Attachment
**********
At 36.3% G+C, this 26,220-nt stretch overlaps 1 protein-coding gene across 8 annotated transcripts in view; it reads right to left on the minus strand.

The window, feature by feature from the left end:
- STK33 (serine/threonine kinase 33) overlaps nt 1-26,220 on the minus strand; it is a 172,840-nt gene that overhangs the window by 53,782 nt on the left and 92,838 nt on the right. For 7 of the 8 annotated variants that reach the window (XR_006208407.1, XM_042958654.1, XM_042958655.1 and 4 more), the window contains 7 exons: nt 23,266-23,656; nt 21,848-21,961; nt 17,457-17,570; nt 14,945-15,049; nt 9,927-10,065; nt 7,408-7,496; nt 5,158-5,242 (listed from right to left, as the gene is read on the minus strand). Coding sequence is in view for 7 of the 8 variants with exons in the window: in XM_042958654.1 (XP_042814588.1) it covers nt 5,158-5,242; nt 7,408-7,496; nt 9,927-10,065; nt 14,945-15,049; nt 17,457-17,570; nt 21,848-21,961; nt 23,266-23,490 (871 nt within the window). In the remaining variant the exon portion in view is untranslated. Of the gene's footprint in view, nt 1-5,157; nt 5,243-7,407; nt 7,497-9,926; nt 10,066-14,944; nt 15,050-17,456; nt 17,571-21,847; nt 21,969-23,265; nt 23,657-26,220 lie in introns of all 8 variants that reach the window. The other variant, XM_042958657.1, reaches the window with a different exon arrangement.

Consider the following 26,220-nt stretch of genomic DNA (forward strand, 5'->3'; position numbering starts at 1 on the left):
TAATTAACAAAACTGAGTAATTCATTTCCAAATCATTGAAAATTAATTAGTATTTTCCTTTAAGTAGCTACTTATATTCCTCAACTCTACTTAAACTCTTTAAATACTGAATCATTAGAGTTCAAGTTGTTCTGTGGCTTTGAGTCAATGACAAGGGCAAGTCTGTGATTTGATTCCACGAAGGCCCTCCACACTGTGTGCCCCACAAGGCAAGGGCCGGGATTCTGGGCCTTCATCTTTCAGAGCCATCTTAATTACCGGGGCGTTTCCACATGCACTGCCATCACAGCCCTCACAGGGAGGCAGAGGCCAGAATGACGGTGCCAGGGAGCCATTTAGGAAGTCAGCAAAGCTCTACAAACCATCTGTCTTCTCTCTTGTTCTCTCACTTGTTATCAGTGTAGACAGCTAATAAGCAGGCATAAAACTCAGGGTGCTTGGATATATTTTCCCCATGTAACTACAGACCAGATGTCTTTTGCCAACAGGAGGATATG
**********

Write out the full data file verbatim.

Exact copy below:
At 36.3% G+C, this 26,220-nt stretch overlaps 1 protein-coding gene across 8 annotated transcripts in view; it reads right to left on the minus strand.

The window, feature by feature from the left end:
- STK33 (serine/threonine kinase 33) overlaps nt 1-26,220 on the minus strand; it is a 172,840-nt gene that overhangs the window by 53,782 nt on the left and 92,838 nt on the right. For 7 of the 8 annotated variants that reach the window (XR_006208407.1, XM_042958654.1, XM_042958655.1 and 4 more), the window contains 7 exons: nt 23,266-23,656; nt 21,848-21,961; nt 17,457-17,570; nt 14,945-15,049; nt 9,927-10,065; nt 7,408-7,496; nt 5,158-5,242 (listed from right to left, as the gene is read on the minus strand). Coding sequence is in view for 7 of the 8 variants with exons in the window: in XM_042958654.1 (XP_042814588.1) it covers nt 5,158-5,242; nt 7,408-7,496; nt 9,927-10,065; nt 14,945-15,049; nt 17,457-17,570; nt 21,848-21,961; nt 23,266-23,490 (871 nt within the window). In the remaining variant the exon portion in view is untranslated. Of the gene's footprint in view, nt 1-5,157; nt 5,243-7,407; nt 7,497-9,926; nt 10,066-14,944; nt 15,050-17,456; nt 17,571-21,847; nt 21,969-23,265; nt 23,657-26,220 lie in introns of all 8 variants that reach the window. The other variant, XM_042958657.1, reaches the window with a different exon arrangement.

Consider the following 26,220-nt stretch of genomic DNA (forward strand, 5'->3'; position numbering starts at 1 on the left):
TAATTAACAAAACTGAGTAATTCATTTCCAAATCATTGAAAATTAATTAGTATTTTCCTTTAAGTAGCTACTTATATTCCTCAACTCTACTTAAACTCTTTAAATACTGAATCATTAGAGTTCAAGTTGTTCTGTGGCTTTGAGTCAATGACAAGGGCAAGTCTGTGATTTGATTCCACGAAGGCCCTCCACACTGTGTGCCCCACAAGGCAAGGGCCGGGATTCTGGGCCTTCATCTTTCAGAGCCATCTTAATTACCGGGGCGTTTCCACATGCACTGCCATCACAGCCCTCACAGGGAGGCAGAGGCCAGAATGACGGTGCCAGGGAGCCATTTAGGAAGTCAGCAAAGCTCTACAAACCATCTGTCTTCTCTCTTGTTCTCTCACTTGTTATCAGTGTAGACAGCTAATAAGCAGGCATAAAACTCAGGGTGCTTGGATATATTTTCCCCATGTAACTACAGACCAGATGTCTTTTGCCAACAGGAGGATATG